I can never be sure when I will be able to take leave to go home. It will depend on that month’s roster and whether we have enough people to share calls. On average, I try to go back every fortnightly.

Of course I would like to encourage all working mums to try to breastfeed their children. I know this is easy to say but difficult to accomplish. All I know is that I gave it my best shot. Just give it a try, don’t give up before even starting.

Balancing careers and breastfeeding – Part 2

Fighting for mum’s rights

In Malaysia, maternity protection at the workplace exists to a certain extent. Our labour laws currently allow 60 days of paid maternity leave, although the MTUC has put forth a memorandum to the Minister of Women and Family Development to ask for an additional 30 days. The duration of maternity leave is important so that mothers have enough time to establish breastfeeding at home.

In the same memorandum presented in 2000, MTUC also asked for the setting up of childcare centres at the workplace, as well as a suitable area for mothers to express their milk. MTUC’s requests were made in an effort to raise the standards of maternity protection in Malaysia to the level that has been set by the International Labour Organisation (ILO).

The ILO Maternity Protection Convention includes provisions for 14 weeks paid maternity leave, one or more daily breaks or a daily reduction of hours of work (to be counted as working time and remunerated accordingly) for breastfeeding, and adequate, hygienic facilities for breastfeeding or expressing milk.

At the very least, an expressing facility should consist of a small, clean space with a chair, and a screen, curtain or door for privacy. This facility should be located near to employees. Mothers should have access to clean running water and secure storage space, such as a cooler box or a cupboard, for expressed milk. More elaborate facilities may include a refrigerator or an electric outlet.

Although certain government agencies and multi-national corporations in Malaysia have set up special expressing facilities, other companies merely encourage their employees to make do with whatever is available. Pantries, prayer rooms, locker rooms, empty offices and even women’s toilets become makeshift breastfeeding rooms. MTUC believes that if enough female employees demand for proper expressing facilities, their employers or management will act accordingly.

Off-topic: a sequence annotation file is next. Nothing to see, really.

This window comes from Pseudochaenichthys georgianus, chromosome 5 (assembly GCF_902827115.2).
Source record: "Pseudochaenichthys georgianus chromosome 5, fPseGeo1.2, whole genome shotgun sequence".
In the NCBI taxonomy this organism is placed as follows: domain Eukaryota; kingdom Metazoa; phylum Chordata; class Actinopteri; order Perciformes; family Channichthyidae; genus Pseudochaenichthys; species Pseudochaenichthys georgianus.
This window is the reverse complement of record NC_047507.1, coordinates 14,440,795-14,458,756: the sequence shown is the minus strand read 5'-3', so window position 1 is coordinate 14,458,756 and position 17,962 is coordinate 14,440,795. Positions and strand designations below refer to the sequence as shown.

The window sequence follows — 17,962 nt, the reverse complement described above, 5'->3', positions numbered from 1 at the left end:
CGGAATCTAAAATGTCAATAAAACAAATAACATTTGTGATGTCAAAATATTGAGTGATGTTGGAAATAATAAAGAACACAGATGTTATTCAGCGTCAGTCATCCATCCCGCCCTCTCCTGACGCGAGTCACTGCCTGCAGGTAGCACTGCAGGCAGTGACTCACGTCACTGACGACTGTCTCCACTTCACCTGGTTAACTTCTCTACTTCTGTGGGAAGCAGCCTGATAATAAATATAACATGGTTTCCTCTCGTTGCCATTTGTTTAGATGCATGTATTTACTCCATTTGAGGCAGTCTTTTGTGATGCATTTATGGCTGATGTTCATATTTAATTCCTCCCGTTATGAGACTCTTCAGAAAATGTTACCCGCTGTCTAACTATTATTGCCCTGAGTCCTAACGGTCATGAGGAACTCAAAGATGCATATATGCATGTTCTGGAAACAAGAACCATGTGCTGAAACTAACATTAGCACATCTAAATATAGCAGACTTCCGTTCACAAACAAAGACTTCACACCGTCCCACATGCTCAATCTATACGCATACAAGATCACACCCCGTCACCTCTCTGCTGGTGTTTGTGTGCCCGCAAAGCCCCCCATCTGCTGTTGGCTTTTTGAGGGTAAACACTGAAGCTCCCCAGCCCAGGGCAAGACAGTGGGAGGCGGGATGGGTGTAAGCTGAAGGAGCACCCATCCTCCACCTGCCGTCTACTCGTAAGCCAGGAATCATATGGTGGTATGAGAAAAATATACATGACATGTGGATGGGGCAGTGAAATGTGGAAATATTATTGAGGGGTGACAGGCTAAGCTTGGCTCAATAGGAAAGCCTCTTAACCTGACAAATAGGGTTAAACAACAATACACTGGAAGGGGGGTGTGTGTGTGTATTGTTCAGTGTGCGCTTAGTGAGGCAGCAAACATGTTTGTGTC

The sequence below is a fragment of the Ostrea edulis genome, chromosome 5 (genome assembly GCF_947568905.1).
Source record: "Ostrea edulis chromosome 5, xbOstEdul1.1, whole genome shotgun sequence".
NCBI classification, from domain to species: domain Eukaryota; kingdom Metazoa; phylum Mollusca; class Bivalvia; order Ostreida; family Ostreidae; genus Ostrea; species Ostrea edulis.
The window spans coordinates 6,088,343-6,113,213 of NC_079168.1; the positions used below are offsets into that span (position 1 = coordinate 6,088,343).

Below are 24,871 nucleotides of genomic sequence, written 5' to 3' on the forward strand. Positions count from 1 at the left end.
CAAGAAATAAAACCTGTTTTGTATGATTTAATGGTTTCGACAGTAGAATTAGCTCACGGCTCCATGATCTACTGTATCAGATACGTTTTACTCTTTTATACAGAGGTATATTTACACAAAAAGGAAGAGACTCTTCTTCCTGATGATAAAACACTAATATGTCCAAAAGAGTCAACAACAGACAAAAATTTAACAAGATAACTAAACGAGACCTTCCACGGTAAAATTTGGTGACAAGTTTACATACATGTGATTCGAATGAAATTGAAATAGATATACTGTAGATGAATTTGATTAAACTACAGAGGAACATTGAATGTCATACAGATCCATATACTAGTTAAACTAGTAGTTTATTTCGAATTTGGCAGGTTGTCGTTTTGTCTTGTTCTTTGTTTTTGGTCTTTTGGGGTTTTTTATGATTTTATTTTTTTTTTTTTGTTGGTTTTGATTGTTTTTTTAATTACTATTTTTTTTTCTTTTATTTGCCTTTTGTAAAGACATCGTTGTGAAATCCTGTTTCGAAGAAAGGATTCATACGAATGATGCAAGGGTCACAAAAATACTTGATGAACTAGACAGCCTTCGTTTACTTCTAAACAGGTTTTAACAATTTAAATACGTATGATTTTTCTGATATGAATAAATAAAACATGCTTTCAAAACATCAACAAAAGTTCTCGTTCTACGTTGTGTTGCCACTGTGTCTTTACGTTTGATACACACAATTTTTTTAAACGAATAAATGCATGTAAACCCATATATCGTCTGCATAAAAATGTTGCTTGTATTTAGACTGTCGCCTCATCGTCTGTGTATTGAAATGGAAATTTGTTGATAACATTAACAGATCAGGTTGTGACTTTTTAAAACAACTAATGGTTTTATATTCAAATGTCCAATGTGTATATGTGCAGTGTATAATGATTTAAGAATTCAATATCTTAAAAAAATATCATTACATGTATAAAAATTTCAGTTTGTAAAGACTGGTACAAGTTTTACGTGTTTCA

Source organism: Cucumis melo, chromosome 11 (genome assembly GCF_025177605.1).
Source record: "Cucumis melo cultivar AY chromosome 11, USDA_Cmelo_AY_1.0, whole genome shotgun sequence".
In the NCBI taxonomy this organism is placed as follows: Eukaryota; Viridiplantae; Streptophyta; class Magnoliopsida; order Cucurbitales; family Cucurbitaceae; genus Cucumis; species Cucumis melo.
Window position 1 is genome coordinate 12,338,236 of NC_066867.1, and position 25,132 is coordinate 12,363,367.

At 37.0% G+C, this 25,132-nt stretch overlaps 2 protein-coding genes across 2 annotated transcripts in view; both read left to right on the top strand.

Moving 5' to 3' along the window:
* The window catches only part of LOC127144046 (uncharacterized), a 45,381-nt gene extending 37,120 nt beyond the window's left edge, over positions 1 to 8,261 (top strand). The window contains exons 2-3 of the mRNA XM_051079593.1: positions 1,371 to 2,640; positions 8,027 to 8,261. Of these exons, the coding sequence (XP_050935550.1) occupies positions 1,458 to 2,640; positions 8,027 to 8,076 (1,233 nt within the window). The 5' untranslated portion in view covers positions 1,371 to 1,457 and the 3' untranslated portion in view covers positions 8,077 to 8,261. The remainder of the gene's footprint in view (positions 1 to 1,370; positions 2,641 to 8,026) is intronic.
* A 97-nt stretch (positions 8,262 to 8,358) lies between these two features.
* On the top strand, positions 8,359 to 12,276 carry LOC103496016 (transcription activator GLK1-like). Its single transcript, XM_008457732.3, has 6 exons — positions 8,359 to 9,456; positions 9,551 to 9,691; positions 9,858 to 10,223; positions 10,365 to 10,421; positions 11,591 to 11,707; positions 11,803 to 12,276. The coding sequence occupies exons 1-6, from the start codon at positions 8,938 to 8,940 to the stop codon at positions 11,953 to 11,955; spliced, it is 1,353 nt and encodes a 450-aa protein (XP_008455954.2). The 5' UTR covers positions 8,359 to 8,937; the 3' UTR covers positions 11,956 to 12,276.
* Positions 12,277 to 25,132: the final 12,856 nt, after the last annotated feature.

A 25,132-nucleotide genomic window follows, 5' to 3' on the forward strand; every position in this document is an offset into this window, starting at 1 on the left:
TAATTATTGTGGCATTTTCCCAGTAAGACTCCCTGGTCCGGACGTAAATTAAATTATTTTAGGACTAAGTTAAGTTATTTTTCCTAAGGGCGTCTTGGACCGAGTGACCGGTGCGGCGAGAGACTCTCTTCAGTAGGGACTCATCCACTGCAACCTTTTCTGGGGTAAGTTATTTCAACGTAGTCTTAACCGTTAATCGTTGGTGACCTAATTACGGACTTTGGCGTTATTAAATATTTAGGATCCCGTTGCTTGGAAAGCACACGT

In line with this, the MTUC has made efforts to educate women and men about the importance of breastfeeding and women’s rights in the workplace. “We empower women so that they know what to ask for. Even men should know about these issues so that they can educate their wives, or mothers, or children. These are not just women’s issues, they are workers’ issues,” says Noorlaila.

The revised maternity protection package put forth by the MTUC is still under consideration by the Ministry. As long as these provisions are not legally recognised, employers will not be compelled to protect breastfeeding employees, which in turn, will contribute to the further decline of breastfeeding in the country.

As pointed out by the Health Minister Datuk Chua Jui Meng, the breastfeeding rate In Malaysia declined by 12% from the 1950s to the 1970s. Today, more women have started breastfeeding again, thanks to efforts in increasing the public’s awareness. It would be a shame if mothers cannot continue providing the best nourishment for their children merely due to the lack of a proper support system.